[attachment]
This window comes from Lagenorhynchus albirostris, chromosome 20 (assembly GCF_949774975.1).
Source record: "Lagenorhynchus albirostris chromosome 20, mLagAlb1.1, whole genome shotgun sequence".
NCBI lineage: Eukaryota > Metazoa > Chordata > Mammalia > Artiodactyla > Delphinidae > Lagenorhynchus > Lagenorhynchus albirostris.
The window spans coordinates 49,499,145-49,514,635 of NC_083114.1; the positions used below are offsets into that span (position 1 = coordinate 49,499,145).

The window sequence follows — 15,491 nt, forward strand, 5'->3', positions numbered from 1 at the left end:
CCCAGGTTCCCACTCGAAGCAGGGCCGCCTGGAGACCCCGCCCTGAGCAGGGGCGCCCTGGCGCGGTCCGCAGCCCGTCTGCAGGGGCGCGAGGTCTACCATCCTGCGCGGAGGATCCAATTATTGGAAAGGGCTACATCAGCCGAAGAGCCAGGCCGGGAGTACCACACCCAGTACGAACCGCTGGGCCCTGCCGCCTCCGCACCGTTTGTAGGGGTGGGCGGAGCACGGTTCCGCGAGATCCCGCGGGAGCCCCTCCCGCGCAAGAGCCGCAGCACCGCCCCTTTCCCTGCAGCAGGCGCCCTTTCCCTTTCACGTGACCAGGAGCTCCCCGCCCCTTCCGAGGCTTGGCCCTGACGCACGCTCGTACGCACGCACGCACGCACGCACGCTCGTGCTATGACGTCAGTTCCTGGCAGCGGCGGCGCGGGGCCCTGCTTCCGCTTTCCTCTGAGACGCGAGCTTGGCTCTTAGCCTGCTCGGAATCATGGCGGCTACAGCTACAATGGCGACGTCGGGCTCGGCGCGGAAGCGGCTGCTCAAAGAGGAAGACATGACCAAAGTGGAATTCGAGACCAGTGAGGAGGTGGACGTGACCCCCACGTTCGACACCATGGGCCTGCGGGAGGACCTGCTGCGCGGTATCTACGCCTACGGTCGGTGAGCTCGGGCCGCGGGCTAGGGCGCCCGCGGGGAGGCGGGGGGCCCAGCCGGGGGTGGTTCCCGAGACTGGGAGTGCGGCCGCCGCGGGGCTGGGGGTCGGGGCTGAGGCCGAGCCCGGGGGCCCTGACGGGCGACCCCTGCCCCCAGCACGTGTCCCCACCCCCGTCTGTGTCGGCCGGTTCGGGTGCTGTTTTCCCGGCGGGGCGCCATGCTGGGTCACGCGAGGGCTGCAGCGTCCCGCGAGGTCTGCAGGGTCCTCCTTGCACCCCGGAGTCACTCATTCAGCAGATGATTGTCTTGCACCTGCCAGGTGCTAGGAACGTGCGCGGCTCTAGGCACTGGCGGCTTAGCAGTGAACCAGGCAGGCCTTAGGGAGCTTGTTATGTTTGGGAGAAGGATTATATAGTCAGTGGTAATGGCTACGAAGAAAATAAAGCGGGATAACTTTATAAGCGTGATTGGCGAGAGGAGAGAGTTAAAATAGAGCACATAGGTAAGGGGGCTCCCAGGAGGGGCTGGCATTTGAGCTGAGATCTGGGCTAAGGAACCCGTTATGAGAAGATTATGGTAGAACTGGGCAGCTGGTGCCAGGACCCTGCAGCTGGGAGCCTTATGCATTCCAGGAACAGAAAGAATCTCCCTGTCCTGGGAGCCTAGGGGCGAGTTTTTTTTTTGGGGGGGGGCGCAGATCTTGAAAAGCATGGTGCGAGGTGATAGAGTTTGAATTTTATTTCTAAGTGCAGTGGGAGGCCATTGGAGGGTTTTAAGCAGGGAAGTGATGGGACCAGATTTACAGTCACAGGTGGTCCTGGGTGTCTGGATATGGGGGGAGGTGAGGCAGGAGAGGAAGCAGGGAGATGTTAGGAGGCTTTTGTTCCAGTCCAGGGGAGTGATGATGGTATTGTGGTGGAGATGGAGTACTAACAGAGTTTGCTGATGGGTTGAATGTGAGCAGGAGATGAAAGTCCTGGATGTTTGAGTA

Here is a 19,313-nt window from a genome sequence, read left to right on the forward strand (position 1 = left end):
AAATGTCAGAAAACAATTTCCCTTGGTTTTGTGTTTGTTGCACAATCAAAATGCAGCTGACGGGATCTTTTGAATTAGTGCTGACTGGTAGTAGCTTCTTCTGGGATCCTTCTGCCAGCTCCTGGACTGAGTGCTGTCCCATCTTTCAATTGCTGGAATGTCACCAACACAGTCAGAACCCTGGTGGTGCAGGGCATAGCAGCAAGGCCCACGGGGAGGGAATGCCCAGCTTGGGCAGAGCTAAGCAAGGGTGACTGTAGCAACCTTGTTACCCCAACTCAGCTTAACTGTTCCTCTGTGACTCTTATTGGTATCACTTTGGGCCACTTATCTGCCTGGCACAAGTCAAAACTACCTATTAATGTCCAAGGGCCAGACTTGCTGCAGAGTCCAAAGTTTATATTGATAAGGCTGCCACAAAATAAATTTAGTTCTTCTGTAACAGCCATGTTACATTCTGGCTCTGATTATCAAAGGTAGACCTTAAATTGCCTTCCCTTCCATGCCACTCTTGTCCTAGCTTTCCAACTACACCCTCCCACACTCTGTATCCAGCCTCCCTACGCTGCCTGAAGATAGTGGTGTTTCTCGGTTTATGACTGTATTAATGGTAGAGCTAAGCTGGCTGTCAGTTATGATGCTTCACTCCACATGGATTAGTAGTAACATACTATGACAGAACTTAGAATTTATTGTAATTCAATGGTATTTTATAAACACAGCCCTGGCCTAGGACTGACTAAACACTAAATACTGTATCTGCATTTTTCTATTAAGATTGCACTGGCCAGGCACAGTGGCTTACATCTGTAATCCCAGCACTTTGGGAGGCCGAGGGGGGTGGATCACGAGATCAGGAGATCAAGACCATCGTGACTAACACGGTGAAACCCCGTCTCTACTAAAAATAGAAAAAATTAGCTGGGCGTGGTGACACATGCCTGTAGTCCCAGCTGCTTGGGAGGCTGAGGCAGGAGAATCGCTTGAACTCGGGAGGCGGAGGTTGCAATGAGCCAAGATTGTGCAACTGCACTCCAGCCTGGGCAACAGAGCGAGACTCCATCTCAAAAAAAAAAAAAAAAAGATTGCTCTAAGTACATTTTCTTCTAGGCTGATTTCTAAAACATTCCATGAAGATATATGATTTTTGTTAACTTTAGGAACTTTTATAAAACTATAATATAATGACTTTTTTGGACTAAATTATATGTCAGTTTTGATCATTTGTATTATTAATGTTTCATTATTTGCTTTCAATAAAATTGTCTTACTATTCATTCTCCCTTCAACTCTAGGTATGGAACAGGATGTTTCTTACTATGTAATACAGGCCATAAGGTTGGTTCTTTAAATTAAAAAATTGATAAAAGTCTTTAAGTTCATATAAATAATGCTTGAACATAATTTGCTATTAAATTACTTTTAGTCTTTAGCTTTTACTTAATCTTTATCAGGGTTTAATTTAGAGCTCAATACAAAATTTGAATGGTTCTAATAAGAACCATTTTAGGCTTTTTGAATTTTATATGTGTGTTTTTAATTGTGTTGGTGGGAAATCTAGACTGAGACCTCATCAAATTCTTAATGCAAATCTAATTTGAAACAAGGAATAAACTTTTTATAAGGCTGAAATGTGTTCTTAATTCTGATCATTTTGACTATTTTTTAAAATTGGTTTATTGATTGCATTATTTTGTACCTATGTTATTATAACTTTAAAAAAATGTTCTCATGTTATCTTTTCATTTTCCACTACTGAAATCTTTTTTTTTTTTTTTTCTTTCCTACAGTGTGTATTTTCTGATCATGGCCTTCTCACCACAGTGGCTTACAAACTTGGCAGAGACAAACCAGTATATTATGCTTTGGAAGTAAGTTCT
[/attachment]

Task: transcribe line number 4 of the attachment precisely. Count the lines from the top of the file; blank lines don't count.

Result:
The window spans coordinates 49,499,145-49,514,635 of NC_083114.1; the positions used below are offsets into that span (position 1 = coordinate 49,499,145).